Lyndon B. Johnson photo

Remarks at the Welcoming Ceremony at City Hall Plaza, Seoul, Korea

October 31, 1966

President and Mrs. Park, Mayor and Mrs. Kim, Prime Minister and Mrs. Chung, ladies and gentlemen:

To an American, the free soil of Korea is hallowed ground.

Sixteen years ago an invading army from the North swept down upon your land. Long and tragic months followed, bringing grief to thousands upon thousands of good Korean families. First alone, and then under the United Nations, President Truman committed my country to help Korea turn back the aggressor. But months passed before the tide of battle could be clearly reversed, and 3 years before an armistice was finally reached.

And, in the tide of war, this city was fought over, not once but several times, and virtually destroyed.

Sixteen years have gone by. Your nation tonight is secure in freedom. It is bursting with vitality and growth and pride. Only you know how much toil, how much sacrifice, how many disheartening days there were before the new Korea emerged.

You know how you had to build, upon the rubble of a dreadful war, the industries, the shops, the schools, the hospitals, and the roads that a modern nation must have. You received help from your friends--but no one else could have done the job for you. Koreans built the new Korea--and Koreans are rightfully proud tonight of what they have done.

I have come to Korea to tell you that Americans, who fought side by side with you in your darkest hours, rejoice in your success, and take heart from your example. I have come to meet the men and women who have made the new Korea possible.

I have come to express our gratitude for the brave and generous help that you are giving to our common ally in Vietnam-both on the battlefield and in the rebuilding of the countryside. This is an act of a nation that understands the nature of aggression, and that knows what it means to have help in resisting an aggressor.

Mr. President, under your leadership Korea is playing an honorable and vital role in the Pacific community. There is a new spirit of cooperation in this part of the world, one that my country warmly welcomes and strongly supports. That new spirit of cooperation in this part of the world was expressed by the seven nations who met at Manila last week.

That historic meeting, which you first suggested and which you did so much to bring into being, affirmed the broad partnership and the common purpose of free Pacific nations--a partnership that will endure long after the Communist aggression is ended in Vietnam. Our ultimate goals lie beyond the battlefield. They will be realized when the resources of mankind are devoted entirely to relieving hunger--to conquering disease--and to liberating man's spirit, as well as his body.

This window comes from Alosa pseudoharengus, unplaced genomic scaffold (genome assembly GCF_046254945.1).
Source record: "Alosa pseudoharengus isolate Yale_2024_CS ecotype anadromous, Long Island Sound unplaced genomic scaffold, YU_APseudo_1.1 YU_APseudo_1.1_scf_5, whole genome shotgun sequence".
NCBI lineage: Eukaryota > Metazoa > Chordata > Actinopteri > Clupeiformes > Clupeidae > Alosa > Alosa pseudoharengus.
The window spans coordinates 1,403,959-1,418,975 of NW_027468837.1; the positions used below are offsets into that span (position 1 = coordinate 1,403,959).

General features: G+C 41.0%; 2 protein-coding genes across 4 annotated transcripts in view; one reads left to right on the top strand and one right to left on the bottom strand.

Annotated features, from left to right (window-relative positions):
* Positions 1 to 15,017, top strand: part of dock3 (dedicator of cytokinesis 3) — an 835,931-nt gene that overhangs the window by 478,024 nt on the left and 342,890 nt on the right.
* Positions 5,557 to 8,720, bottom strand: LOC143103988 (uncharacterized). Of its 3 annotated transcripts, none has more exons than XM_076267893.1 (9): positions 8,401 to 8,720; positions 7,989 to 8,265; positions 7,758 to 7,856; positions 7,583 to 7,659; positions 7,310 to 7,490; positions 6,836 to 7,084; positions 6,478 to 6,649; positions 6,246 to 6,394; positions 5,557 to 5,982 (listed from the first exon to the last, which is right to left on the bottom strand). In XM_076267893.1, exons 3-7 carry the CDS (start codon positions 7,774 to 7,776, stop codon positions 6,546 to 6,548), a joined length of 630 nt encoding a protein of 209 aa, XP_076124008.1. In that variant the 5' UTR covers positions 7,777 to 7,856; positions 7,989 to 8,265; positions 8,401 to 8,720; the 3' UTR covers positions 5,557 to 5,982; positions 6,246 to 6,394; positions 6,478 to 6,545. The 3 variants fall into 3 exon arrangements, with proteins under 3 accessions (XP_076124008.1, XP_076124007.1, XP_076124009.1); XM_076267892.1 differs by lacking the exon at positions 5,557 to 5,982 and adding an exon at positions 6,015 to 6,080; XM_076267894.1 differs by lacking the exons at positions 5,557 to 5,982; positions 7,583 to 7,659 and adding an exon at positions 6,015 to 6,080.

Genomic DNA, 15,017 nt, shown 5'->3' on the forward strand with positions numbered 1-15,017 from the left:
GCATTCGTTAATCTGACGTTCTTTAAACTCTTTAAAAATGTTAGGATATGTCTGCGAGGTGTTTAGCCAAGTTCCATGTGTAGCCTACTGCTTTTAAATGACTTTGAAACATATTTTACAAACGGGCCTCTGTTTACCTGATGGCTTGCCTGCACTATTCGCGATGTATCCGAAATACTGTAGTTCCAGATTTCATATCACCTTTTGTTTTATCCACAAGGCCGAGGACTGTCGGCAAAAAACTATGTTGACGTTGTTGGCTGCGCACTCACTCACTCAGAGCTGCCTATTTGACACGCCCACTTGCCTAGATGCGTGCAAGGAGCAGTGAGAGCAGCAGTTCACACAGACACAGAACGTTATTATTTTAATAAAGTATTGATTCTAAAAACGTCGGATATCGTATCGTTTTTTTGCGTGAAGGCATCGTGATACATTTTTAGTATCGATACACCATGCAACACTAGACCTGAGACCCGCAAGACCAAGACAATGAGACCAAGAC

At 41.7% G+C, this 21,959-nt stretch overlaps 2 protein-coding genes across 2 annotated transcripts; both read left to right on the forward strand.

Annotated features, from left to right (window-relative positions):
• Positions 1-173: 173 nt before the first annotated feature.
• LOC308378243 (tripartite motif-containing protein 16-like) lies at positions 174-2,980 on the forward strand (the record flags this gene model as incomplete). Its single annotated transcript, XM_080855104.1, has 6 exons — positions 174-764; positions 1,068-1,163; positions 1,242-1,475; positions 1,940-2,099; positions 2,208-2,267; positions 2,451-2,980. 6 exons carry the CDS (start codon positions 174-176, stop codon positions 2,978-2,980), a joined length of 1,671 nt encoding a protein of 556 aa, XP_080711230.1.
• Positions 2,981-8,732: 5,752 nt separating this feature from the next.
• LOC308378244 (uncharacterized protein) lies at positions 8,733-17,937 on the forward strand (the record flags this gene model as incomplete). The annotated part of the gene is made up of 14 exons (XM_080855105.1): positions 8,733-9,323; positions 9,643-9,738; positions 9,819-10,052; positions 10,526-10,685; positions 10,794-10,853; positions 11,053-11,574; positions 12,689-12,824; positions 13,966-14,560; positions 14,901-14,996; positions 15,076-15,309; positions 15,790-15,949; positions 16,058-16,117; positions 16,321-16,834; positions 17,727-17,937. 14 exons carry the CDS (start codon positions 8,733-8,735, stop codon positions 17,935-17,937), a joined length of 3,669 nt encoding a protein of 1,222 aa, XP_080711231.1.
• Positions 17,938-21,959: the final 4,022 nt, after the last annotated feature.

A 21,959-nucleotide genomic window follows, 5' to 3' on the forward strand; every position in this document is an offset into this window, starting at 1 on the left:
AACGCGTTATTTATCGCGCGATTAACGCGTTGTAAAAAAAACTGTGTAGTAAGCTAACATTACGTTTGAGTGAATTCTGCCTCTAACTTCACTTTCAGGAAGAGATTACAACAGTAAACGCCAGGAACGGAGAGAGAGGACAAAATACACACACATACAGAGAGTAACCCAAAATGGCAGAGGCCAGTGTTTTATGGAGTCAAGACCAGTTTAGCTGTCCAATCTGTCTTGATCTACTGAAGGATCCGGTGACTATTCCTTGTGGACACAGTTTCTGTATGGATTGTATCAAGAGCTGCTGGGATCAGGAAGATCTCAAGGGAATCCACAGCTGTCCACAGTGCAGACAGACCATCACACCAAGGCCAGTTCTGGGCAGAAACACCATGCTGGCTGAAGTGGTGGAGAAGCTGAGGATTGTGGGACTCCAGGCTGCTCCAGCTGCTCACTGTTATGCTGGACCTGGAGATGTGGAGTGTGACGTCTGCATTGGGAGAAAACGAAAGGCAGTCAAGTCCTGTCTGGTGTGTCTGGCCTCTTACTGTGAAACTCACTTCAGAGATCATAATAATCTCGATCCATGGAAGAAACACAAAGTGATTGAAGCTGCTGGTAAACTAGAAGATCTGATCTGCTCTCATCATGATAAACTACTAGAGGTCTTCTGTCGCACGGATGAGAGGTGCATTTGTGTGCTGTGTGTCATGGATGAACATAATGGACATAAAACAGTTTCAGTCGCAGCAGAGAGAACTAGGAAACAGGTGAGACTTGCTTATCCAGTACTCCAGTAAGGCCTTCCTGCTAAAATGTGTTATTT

So I stand on this hallowed soil of Korea tonight--for whose freedom thousands of my countrymen died alongside yours--confident that we shall redeem their sacrifice, confident that the cause of freedom will prevail in Asia.

Mr. President, I want to thank you and all the people of Korea for this magnificent welcome. The Communist masters in the world tonight can get no comfort from what they see in Malaysia, from where I have just come, from what they see here in Korea, and what they see in other parts of Asia.

I extend to you, Mr. President, and to all the people of Korea, America's hand of friendship and admiration, and I look forward eagerly to the next few days that I shall spend here with you and your countrymen.

Mrs. Johnson and I, Secretary Rusk and our party, thank each of you for your hospitality this afternoon. We ask that all of you be careful and cautious and considerate that we don't hurt anyone in this huge crowd so that we can all go to our homes tonight and thank the Good Lord for the freedom and the independence that is ours.

Now, Mr. President, with a salute to the two flags that fly above us, shoulder to shoulder, and to the freedom that they both represent, I say to one and all, good night and thank you very, very much.

Note: The President spoke at 5:17 p.m. at City Hall Plaza, Seoul, Korea. In his opening words he referred to President and Mrs. Chung Hee Park, Mayor and Mrs. Hyon-ok Kim of Seoul, and Prime Minister and Mrs. Il Kwon Chung, all of the Republic of Korea.

Lyndon B. Johnson, Remarks at the Welcoming Ceremony at City Hall Plaza, Seoul, Korea Online by Gerhard Peters and John T. Woolley, The American Presidency Project

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